There are a lot of people out there who believe writing is a solitary affair. And to some extent, they are right. As someone who is in her final MFA semester, I can tell you that there are many times when people have asked how they can help and my answer is always they can’t. I have to do the reading. I have to do the writing. The drafting and outlining and brainstorming and editing and revising? That’s all on me.
But there is no way that I write a book on my own. Not even close. No one does.
All you have to do is flip to the acknowledgements section of a book to realize that the act of creation is a collaborative one. Much like the ending credit of a movie, the acknowledgments are where authors share how people helped hone their books (this is also a good place to see who is representing/editing work if you are at that stage of your career).
In order to write well, in order to write authentically, in order to create a story that hits all the markers we hope for, writers need to assemble their villages. I have a few suggestions for how to start or improve a novel’s village.
We might have a pretty good idea of what’s going to happen in a story when we pick up a new book. Most of the time, we can judge that book by its cover – or if not, then by its reviews or word-of-mouth from friends.
Even if nobody else has read it yet, we feel fairly certain that a book showing a rancher and a schoolmarm in a chaste embrace will likely end with the couple getting married. Or a book showing a police badge and some crime-scene tape will likely end with the detective taking the killer to jail.
So if we already know the ending, how can there possibly be any page-turning tension along the way?
A few months ago, my editor and translator colleague Luis Pelayo asked me, “Why aren’t more US authors publishing in Spanish?” He shared a 2019 report titled El Español: Una Lengua Vivafrom the respected Instituto Cervantes, a non-profit organization devoted to the study and teaching of Spanish language and culture. The study states that Spanish is a first language for 483 million people around the world and that in the US, Spanish is the second most learned language at every academic level. What’s more, because of demographical reasons, the percentage of Spanish speaking persons continues to increase.
That’s a lot of potential readers who need some good books in Spanish.
Animal characters are created in all genres, either in cartoon-like or realistic forms. They may be walking, talking substitutes for human characters, or reality-based beings that may or may not be augmented with special abilities. No matter how you incorporate an animal into your story, they should be a memorable character.
Choose Your Animal
Some animals will better fit a particular function in a story. In a reality-based fight scene, a snake probably wouldn’t do as well as a dog or a cat.
Say you are writing fantasy and want a reality-based animal to act as a spy. A bird might work well in this instance, perhaps a raven, as was done in George R. R. Martin’s A Song of Ice and Fire series. Ravens are intelligent, playful, and have a sense of humor, having been known to perch on snowy rooftops waiting for people to pass by, and then pushing snow on top of them.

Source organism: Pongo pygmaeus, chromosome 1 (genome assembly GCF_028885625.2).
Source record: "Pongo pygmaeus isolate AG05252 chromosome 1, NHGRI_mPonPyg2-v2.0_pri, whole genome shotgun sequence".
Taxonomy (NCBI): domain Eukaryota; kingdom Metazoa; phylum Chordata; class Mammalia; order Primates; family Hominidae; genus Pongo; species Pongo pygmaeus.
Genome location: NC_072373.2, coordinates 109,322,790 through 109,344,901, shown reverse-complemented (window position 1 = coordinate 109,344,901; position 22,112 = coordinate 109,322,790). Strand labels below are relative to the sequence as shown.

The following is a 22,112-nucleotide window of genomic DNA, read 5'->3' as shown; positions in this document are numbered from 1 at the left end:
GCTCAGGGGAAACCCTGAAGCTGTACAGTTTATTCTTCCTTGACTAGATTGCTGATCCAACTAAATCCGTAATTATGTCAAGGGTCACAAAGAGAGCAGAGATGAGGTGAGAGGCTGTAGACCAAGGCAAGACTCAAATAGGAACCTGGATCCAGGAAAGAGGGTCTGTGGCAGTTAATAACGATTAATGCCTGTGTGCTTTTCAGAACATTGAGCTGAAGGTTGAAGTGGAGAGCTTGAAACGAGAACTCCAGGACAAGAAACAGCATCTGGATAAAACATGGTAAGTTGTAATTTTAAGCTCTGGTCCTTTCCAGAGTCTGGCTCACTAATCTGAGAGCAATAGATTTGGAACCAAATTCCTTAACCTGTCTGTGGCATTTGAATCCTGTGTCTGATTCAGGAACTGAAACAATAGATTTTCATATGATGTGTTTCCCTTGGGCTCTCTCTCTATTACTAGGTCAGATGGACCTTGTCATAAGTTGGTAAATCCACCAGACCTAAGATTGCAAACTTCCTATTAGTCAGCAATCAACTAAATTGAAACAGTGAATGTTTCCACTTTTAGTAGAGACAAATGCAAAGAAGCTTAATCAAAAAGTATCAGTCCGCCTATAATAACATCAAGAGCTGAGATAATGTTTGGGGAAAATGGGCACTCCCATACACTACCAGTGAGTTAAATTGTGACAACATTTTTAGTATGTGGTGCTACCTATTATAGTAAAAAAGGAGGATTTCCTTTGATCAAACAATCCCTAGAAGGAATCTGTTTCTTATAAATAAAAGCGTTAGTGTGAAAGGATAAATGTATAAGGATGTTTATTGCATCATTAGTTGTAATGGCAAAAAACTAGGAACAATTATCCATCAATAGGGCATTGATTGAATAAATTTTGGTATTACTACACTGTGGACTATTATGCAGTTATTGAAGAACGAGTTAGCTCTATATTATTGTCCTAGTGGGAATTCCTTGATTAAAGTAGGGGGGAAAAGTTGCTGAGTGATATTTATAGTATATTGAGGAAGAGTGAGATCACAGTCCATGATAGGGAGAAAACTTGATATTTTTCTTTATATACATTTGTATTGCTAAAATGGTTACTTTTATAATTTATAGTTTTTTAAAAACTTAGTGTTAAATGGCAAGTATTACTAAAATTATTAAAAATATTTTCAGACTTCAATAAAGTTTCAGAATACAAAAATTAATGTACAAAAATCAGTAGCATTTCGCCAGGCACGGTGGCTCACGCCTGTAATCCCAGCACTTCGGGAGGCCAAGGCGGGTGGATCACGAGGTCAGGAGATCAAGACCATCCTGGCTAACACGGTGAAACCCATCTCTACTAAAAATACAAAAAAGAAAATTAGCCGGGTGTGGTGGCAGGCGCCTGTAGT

When writing historical fiction, consider researching which animals were popular pets of the era so the animals will be a good fit for the story. Jean Auel conducted an immense amount of research for her brilliant prehistoric fictional Earth’s Children series. She incorporated the domestication of wolves in her work. The main protagonist, Ayla, studies animals in order to hunt for food and learn their habits. Those wolf studies enable her to understand pack behavior and the similarities to the human pack or extended family unit—leading to the domestication of a wolf pup.
One of my favorite animal characters is the dog in Dean R. Koontz’s suspense novel, Watchers. Einstein is a golden retriever, altered at the genetic level by scientists working with the military. This dog has a high intelligence level, psychic ability, and sense of humor along with the characteristics typical of a golden retriever. Einstein functions as a secondary protagonist, a protector, and in a way serves as a comment on human behavior.
Writers are no stranger to pressure. In fact, the entire process of story creation is laden with it: pressure to craft characters that readers will relate to and fall in love with, pressure to pen a story that is fresh and new, pressure to market the story well so it sells and we can keep doing what we love. No problem, right?
*passes out paper bags*
Got your breath back? Good.
Sure, we all wish this career was a bit easier, but the truth is that pressure puts our feet to the fire and that’s when we do our best work.
The more we know, the better our writing becomes, so today I’d like to help with a specific point in the story that is really do-or-die: the opening.
The start of a story is a massive juggling act. We need to…